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There are only 129 days left until Christmas, so what better time than now to fall into the annual Nativity Scene Trap?

This, of course, is the annual ritual in which the religiously challenged among us find ourselves linked with Satan, godless immorality, homosexual Boy Scout leaders, famine, plague, drugs, the ACLU and Ted Kennedy, not necessarily in that order. Our sin: advancing the politically outdated notion that the constitutional separation of church and state was actually meant to keep religion and government separated.

The trap is baited with one of the most sacred and beautiful expressions of all time — the Nativity scene depicting the birth of Jesus — which is strategically targeted for placement in the only possible forum for which we wouldn't all die fighting for its free-speech protection: taxpayer-funded, presumably nonsecular public facilities.

Their side wants the baby Jesus displayed proudly in City Hall or some such place. Our side says no, that's not the proper forum for any sort of religious expression. They call us infidels, we call them zealots, blah blah blah blah blah.

Most people don't give a flip about it — the holidays are supposed to be about stress, anger and rampant materialism, not politics, for crying out loud — so the Nativity-scene war is waged between a relatively small group of religious activists on the political right and an even smaller band of church-state separationists on the other side.

I hate this issue.

But it's back, right smack in the middle of August, because on Monday the 8th U.S. Circuit Court of Appeals reversed a District Court ruling that had prohibited the city of Florissant from displaying a Nativity scene in its civic center.

Florissant city attorney John Hessel said he expects the large display, which includes "Season's Greetings" signs, reindeer and other secular symbols, to be back this Christmas.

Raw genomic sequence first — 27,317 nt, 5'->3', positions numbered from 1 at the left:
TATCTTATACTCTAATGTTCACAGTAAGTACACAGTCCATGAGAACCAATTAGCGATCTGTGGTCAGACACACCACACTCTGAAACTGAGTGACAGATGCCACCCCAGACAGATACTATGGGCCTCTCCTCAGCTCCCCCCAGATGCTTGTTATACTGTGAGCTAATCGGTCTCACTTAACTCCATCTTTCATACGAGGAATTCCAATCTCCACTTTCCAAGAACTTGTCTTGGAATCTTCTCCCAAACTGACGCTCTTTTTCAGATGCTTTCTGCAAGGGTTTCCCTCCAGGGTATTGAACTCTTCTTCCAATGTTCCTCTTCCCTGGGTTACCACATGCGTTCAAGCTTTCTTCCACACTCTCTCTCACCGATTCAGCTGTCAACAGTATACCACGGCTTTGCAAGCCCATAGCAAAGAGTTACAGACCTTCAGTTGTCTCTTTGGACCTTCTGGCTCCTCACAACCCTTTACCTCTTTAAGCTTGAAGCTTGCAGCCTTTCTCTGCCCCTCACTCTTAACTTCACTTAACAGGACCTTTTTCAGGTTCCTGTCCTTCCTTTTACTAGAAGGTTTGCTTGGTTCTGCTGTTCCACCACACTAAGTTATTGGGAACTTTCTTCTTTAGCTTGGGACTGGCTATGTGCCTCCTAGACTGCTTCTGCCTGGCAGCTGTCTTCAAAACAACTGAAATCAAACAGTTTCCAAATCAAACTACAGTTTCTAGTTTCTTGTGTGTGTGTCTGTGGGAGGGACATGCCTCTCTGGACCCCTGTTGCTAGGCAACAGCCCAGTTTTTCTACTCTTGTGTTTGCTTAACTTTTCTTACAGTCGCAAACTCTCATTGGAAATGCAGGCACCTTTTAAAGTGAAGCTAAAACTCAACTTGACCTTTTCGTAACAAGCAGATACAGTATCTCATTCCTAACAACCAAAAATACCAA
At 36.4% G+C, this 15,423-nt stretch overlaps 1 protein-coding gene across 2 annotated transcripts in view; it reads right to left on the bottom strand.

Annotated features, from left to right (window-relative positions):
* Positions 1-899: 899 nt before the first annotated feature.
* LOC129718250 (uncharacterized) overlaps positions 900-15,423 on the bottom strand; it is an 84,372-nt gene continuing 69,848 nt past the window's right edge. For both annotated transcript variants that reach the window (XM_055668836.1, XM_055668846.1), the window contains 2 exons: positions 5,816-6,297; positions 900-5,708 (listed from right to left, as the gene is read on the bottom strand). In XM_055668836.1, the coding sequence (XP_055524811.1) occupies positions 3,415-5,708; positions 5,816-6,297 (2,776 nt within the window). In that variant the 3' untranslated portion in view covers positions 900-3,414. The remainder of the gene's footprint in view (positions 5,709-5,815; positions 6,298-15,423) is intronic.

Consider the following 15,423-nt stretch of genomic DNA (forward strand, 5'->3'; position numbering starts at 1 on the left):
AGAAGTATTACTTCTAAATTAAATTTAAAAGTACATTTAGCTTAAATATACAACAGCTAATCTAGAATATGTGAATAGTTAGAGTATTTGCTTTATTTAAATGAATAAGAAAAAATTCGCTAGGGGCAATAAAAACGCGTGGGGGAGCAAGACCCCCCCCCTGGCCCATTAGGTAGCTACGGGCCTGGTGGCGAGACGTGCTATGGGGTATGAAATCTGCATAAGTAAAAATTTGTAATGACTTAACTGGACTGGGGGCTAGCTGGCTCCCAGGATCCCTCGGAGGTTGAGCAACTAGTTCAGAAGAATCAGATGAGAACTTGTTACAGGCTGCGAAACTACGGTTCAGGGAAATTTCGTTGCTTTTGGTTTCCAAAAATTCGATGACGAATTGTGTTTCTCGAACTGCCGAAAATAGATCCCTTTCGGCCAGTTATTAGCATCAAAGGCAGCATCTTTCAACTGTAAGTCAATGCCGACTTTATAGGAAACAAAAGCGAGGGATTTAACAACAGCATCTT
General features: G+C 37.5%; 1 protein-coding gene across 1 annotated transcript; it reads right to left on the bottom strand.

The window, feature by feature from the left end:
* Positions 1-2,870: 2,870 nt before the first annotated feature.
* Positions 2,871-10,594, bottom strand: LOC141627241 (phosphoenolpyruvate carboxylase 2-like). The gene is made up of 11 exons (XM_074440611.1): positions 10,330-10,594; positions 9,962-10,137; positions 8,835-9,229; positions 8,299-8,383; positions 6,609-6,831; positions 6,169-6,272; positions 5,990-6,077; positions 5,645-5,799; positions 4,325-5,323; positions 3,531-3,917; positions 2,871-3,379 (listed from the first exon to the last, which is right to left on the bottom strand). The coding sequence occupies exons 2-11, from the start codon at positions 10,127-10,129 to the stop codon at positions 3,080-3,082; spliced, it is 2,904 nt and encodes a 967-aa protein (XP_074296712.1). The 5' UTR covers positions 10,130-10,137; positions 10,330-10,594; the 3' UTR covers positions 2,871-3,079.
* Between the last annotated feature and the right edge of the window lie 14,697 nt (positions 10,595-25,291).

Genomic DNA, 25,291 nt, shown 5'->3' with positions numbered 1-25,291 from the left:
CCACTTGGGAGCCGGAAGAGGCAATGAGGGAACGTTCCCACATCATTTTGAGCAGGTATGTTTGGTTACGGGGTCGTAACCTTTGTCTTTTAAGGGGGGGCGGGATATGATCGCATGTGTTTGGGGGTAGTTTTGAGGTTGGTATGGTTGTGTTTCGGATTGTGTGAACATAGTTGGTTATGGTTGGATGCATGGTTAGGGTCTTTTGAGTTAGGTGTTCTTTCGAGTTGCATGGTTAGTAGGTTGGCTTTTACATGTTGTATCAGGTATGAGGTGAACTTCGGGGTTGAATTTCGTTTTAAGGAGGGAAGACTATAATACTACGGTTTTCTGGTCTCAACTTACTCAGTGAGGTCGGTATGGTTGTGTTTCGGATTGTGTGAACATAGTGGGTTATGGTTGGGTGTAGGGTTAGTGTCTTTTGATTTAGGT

The ACLU had filed suit successfully on behalf of a Florissant resident, pediatrician Scott Weiner (a Jewish fellow married to a Lutheran, according to a 1998 Post story), who objected to the display as a "message of exclusion."

"I wish the message of unity would be the message of Christmas," Weiner told the Post. "Religion is too important to be left to the government."

That makes sense to me, but not to the 8th U.S. Circuit Court of Appeals, so brace yourself for Nativity-scene battles in Florissant and, most likely, other local communities. Look for more traps than usual this holiday season.

As for the law, it's murky at best, dating back to two 5-4 U.S. Supreme Court decisions, in 1984 and 1989, that softened the church-state barrier without eliminating it altogether. Depending on which lawyer you ask, it appears that the major test is whether a religious display on public property is a government "endorsement" of one religion (which you can't do) or a benign exhibit of both religious and nonreligious symbols (which is allowable).

"The city of Florissant's intention was to express season's greetings for the holidays, with both religious and secular items, and the court upheld its right to do that," Hessel told me. "There hasn't been one case at the federal appellate level or at the Supreme Court in which the courts haven't supported this position."

As you might expect, ACLU lawyer Sally Barker, who plans to ask the court for a reconsideration, had a different analysis.